Global Investor

Rupee set to fall further

Gurumurthy K | Updated on November 22, 2014

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Strong economic numbers fail to lend support as dollar demand weighs on rupee



You would think that the dip in consumer inflation and strong industrial output data would have propped up the rupee. But the currency continues to struggle to gain ground against the dollar. This can be attributed to strong dollar demand for defence payments, which pushed the rupee lower.

The currency traded in a very tight range for the week. It opened on a stronger note at 61.45 on Monday. But it failed to gain further strength and hovered below 61.50 for most of the week. Worse, it lost momentum in the final trading sessions and fell to a low 61.83 on Friday. It closed at 61.72, down 0.14 per cent for the week.

Data watch

Surprisingly, strong Consumer Price Index (CPI) inflation and Index of Industrial Production (IIP) data released on Wednesday failed to create a positive impact on the currency. CPI inflation fell to a record low of 5.52 per cent in October from 6.46 per cent in September. Food inflation, a major concern in recent times, also eased to 5.59 per cent from 7.67 per cent over the same period. Food inflation in October last year stood at 12.9 per cent. Wholesale Price Index (WPI) inflation fell to a five-year low of 1.77 per cent in October from 2.38 per cent in September and from 7.2 per cent for the same period last year.

The IIP grew at 2.5 per cent in September, compared to 0.5 per cent a month earlier. The August IIP numbers were revised higher from 0.4 per cent to 0.5 per cent.

Although the optimism is not reflected in the currency, the CPI is well below the Reserve Bank of India’s target of 8 per cent and 6 per cent for January 2015 and 2016, respectively. This has fanned speculation of a rate cut.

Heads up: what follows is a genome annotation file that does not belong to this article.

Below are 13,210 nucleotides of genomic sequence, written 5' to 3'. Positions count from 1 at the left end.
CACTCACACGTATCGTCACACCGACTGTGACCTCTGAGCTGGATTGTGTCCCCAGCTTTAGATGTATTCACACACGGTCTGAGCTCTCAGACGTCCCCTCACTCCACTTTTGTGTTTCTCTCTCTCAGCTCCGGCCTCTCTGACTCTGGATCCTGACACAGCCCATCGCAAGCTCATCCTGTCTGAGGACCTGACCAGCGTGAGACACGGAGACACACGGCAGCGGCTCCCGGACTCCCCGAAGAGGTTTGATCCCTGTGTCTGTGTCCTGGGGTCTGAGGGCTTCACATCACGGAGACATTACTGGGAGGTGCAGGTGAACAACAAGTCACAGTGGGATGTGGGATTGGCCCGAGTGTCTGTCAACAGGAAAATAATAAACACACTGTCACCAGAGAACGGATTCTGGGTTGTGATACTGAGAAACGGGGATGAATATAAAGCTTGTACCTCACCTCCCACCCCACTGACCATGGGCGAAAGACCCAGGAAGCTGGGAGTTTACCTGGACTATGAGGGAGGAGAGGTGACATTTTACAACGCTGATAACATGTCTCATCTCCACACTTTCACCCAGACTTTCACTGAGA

Foreign portfolio investors (FPIs) continue to buy Indian debt and equities. They bought $598 million in debt and $829 million of equities in the past week.

Dollar outlook

The resistance at 88 for the dollar index is holding well and is restricting the index from a further rise. As a result, the dollar index consolidated in a sideways range between 87.22 and 88.26 in the past week. There is a strong likelihood for the index to retain the sideways consolidation between 87 and 88 for some more time.

A strong breakout on either side of 87-88 will decide the next leg of moves for the index. A fall below 87 could drag the index lower to 86 while a break above 88 could take it higher to 88.4. This level is a key resistance for the dollar index. Inability to surpass this level and a sharp reversal from here can trigger a corrective fall to 85 in the index. On the other hand, a strong break above 88.4 will add momentum to the rally and take the index to 90 levels. The euro (1.2519) is holding above 1.24 against the dollar. A corrective rise to 1.26 looks likely in the near term within the overall downtrend. The pound (1.5658) and the yen (116.2), the other two major components of the dollar index, remain weak. They could fall to 1.55 and 117.5 against the dollar in the near term.

A series of important US economic data releases are due this week. Key releases to watch for include housing starts data on Wednesday and existing home sales and inflation data on Thursday. The dollar index could swing to the tune of these data releases.

Rupee outlook

The short-term outlook is bearish for the rupee. The sharp fall and close below 61.5 in the final trading sessions could keep the currency under pressure. Immediate support is at 61.85 and is likely to be tested this week. A break below this level could take the rupee lower to 62 and 62.2 in the short term.

The rupee has a strong near-term resistance at 61.5. The currency can gain strength only if it breaches this hurdle. In such a scenario, it could strengthen to 61.25 and 61.15 in the near term. But charts suggests that an immediate break above 61.5 is less likely.

The medium-term bearish outlook remains intact. Key support for the rupee is at 62.35 – the 38.2 Fibonacci retracement level. A strong below this level will increase the danger of a fall to 63.6 in the medium term.

A reversal from 62.35 could see the rupee strengthen to 62 or 61 in the medium term.

Published on November 16, 2014

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